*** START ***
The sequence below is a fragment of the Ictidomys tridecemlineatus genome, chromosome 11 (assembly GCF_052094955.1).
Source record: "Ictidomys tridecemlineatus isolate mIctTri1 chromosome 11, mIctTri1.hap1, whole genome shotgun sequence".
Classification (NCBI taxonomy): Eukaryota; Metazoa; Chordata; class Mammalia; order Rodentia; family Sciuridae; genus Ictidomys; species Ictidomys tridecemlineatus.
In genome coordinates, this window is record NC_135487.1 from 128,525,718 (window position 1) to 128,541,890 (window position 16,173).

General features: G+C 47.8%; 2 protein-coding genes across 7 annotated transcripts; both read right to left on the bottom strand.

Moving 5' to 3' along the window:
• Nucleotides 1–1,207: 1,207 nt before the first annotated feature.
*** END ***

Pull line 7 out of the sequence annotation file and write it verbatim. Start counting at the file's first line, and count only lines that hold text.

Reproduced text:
• Nucleotides 1–1,207: 1,207 nt before the first annotated feature.